I’ve personally used Intuit QuickBooks for three years now and it’s been a lifesaver to be able to organize my earnings and expenses. Start by syncing up your bank account(s) and credit card(s) to QuickBooks. I love that I can use QuickBooks to also send invoices, accept business payments, conduct payroll, even track car mileage!
4. BUY A DOMAIN
There are over 1.5 billion websites on the big world wide web so it can be tricky and frustrating to find an available web domain. I recommend picking a web domain that is simple and short so it’s easy for people to remember and look up, and aim for a .com versus any other extension.
There are several websites where you can register domain names. I bought my domain on GoDaddy and have used GoDaddy for all of my domain purchases.
5. BUILD YOUR WEBSITE
Next up, you want to build your website or hire someone to build a website for you. If you’re selling services, your website will serve more as a portfolio that explains what you can offer. If you’re selling goods, you’ll need a website that has e-commerce.
When I started the blog in 2010, I launched on Blogger and then transitioned to Wordpress a couple of years later. I recommend using Wordpress since it’s the most powerful content management system (CMS) that’s best for SEO and e-commerce. I built my first couple blog design by modifying pre-made blog themes. Last year I hired a designer and web developer to build a custom website, the website you’re seeing now!
6. REGISTER YOUR DBA
After you’ve picked your business name, bought the web domain, and created the website, you’ll need to protect it. Registering your DBA (doing business as) in the state, county, or city your business is located in tells the public and other businesses that you’re doing business under that name. A DBA is also known as assumed business name. Once you’re registered and keep your registration active this means no other business can register with the exact same name. You need a DBA and EIN (federal tax ID number) to open a business bank account.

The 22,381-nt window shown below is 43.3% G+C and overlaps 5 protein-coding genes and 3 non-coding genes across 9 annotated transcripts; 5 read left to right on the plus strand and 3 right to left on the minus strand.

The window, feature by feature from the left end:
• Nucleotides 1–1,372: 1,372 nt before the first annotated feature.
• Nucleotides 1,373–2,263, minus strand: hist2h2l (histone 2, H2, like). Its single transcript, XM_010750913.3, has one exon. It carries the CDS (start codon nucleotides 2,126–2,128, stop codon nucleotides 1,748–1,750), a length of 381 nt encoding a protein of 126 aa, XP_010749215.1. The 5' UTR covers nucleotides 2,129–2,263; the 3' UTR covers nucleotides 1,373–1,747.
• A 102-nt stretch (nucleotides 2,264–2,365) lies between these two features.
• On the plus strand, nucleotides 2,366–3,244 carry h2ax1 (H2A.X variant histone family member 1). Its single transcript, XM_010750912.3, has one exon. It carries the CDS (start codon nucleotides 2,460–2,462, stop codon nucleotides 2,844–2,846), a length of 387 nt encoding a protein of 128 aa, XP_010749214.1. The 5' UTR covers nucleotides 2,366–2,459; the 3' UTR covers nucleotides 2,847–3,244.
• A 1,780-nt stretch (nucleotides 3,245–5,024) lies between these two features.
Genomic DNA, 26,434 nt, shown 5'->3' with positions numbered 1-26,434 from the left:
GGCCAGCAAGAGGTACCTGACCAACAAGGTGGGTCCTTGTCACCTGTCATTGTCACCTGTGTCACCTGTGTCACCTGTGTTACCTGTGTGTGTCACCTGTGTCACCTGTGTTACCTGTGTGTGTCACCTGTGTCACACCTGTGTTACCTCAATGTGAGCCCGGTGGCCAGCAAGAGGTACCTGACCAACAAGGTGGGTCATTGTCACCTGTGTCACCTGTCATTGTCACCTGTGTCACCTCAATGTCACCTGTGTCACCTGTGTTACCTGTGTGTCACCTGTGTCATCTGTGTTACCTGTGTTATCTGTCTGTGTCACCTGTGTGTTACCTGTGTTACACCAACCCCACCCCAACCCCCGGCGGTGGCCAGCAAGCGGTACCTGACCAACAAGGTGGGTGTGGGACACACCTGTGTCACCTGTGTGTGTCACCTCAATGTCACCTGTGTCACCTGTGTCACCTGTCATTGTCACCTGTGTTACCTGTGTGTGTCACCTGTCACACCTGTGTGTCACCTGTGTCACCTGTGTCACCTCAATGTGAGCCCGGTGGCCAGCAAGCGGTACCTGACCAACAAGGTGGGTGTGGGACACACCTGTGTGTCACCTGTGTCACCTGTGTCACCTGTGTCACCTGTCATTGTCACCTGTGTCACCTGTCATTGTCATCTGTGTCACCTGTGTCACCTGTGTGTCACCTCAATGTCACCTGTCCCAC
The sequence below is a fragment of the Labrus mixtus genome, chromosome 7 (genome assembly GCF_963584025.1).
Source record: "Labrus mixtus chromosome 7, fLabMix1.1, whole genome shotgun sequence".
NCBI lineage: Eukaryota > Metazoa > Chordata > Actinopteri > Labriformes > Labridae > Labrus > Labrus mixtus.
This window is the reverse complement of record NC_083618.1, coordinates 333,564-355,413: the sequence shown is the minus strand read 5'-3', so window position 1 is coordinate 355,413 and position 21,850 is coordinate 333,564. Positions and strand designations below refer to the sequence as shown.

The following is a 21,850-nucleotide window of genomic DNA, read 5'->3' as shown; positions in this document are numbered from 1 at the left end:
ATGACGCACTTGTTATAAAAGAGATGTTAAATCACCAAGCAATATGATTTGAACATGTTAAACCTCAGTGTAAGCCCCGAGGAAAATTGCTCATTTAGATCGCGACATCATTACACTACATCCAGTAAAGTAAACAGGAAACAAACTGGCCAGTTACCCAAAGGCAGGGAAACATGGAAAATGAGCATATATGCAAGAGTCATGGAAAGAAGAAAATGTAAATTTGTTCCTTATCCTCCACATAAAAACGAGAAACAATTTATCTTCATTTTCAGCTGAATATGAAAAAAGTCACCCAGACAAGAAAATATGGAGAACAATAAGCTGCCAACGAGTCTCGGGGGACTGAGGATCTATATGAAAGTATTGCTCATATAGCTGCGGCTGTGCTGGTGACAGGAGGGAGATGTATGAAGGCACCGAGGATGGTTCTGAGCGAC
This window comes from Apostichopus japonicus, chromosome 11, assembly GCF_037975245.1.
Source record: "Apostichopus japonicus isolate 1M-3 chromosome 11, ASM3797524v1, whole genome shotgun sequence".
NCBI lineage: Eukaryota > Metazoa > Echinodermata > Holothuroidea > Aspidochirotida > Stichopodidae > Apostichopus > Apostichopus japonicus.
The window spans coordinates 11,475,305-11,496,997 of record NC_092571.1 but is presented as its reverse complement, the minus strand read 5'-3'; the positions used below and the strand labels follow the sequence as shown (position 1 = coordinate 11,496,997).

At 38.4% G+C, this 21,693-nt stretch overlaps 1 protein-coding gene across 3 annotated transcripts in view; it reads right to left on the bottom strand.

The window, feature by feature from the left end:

I filed my DBA in Austin with the Texas Secretary of State – the state charges $25 and the County Clerks charges about $15. A Texas DBA lasts 10 years from the date of filing. The DBA certificate can be renewed for an additional 10 year periods by filing a new assumed name certificate no more than 6 months prior to the expiration date.
7. FORM AN LLC
It’s time to suit up and form an LLC – you can prepare the legal paperwork and file it yourself, or hire a lawyer.
I hired a lawyer to file my LLC and A Taste of Koko is currently classified as an S corporation.
8. APPLY FOR AN EIN
After your LLC is approved, the next step is to get an EIN for your business. EIN is an Employer Identification Number, also known as a Federal Tax Identification Number, and is a nine-digit number assigned by the IRS for tax filing and reporting purposes. We all have a Social Security number but if you plan on incorporating, forming an LLC, or hiring employees in the future, you need an EIN. It’s free through the IRS website and you can get it immediately by applying online!